At BalletMet, dancers work hard to maintain a strong and healthy physicality in order to perfect their art. This is not easy. Dancers often perform movements that are unusual and hard on the body, causing strain or in some cases more serious injuries.
Luckily for BalletMet’s company dancers, they have the luxury of receiving free services from Hope Davis. Hope is a certified athletic trainer who works with BalletMet through the Ohio State Sports Medicine department.
According to Ms. Davis, the market for certified athletic trainers has expanded significantly over time. Other professionals that share Hope’s title are typically found on the sports field, but more recently, they can be found in schools and in performing arts organizations.
Ms. Davis says she considers dancers to be performance athletes (along with gymnasts, musicians and others), and she thinks dance should be recognized as a form of sport. She says that there are specific types of injuries for every sport. For example, high-impact sports such as football and soccer are often correlated with collision injuries. Injuries in dance can be acute or traumatic. Most of them are chronic in nature and build up over time. Hope explained that many injuries go ignored by dancers, because they do things with their bodies that are typically not normal, so they are not as concerned when their bodies start to feel sore or strained. Injuries are often swept under the rug, in fear that they may hold the dancer back.
When Davis was just 5 years old, she started dancing with hopes that the discipline would improve her awkward composure. She loved to dance, and worked hard at it too. She would occasionally encounter minor injuries, like any other dancer. However, one back injury left her bedridden for weeks. During this time, Davis saw multiple doctors, most of whom gave her the same piece of advice: stop dancing. She didn’t want to stop, so she kept seeing different doctors, hoping for a different opinion. Eventually, one doctor fixed Hope’s back defect, and she was able to return to dance. Her experience with overcoming injury inspired her to help other dancers do the same.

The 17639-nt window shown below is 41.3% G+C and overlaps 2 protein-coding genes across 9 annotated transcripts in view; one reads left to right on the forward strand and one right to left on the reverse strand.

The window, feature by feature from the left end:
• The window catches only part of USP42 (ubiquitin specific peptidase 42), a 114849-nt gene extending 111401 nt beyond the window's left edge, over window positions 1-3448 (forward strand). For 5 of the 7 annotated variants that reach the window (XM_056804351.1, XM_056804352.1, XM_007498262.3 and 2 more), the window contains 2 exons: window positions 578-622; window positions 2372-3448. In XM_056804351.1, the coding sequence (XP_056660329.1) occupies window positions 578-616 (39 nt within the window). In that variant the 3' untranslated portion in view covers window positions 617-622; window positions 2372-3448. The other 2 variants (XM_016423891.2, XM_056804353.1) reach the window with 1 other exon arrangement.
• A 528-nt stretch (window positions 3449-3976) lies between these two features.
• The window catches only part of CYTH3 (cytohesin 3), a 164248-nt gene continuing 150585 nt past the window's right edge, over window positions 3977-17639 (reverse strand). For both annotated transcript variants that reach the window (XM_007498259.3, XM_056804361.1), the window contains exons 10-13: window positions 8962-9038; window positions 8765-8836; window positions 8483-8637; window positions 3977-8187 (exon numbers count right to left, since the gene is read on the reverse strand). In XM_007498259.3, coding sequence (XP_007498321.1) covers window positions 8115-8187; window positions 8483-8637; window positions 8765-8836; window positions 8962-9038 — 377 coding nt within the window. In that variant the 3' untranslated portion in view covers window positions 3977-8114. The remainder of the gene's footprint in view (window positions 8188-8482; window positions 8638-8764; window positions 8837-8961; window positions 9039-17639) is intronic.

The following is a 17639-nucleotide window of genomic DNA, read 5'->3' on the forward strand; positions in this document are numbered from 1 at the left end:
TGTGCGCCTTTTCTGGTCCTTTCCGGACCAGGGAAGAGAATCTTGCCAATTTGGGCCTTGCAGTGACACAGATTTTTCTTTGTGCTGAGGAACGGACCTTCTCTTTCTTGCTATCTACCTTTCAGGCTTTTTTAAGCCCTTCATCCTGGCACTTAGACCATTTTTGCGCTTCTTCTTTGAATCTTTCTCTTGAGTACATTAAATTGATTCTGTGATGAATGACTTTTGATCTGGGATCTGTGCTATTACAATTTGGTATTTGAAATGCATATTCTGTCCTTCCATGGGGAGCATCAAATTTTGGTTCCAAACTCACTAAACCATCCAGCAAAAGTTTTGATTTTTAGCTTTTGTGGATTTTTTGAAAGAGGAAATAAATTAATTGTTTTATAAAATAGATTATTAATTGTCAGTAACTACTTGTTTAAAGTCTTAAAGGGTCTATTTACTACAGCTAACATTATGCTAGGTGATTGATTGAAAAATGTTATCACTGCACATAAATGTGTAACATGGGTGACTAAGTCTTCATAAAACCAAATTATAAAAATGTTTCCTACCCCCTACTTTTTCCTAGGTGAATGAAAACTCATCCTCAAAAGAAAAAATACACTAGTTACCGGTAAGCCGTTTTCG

Educating dancers on what to do to prevent injuries is one of the biggest parts of Hope’s job. She teaches her clients specific exercises to help them be less susceptible to physical damage.
A typical day in the life of Hope Davis
· 8 a.m. - 10 a.m. - Start at clinic
· 10:15 a.m. – arrive at BalletMet and teach a conditioning class with pre-professional dancers for 45 minutes
· 11:00 a.m. - lunch break in between meetings with dancers
· 1:00 p.m - 4:30 p.m. – “open for business” in her BalletMet office
Davis works very closely with the BalletMet dancers, seeing anywhere between three and nine BalletMet dancers a day. She is on location every day to work with them, and is with the dancers before, during, and after all performances. When dancers visit Ms. Davis, she assesses any new or preexisting injuries and determines whether treatment requires a doctor. Sometimes all she has to do is first-aid work and/or taping, but she stays prepared for any and all things. Thanks to Hope’s assistance, BalletMet is able to keep their dancers on their toes and on the dance floor.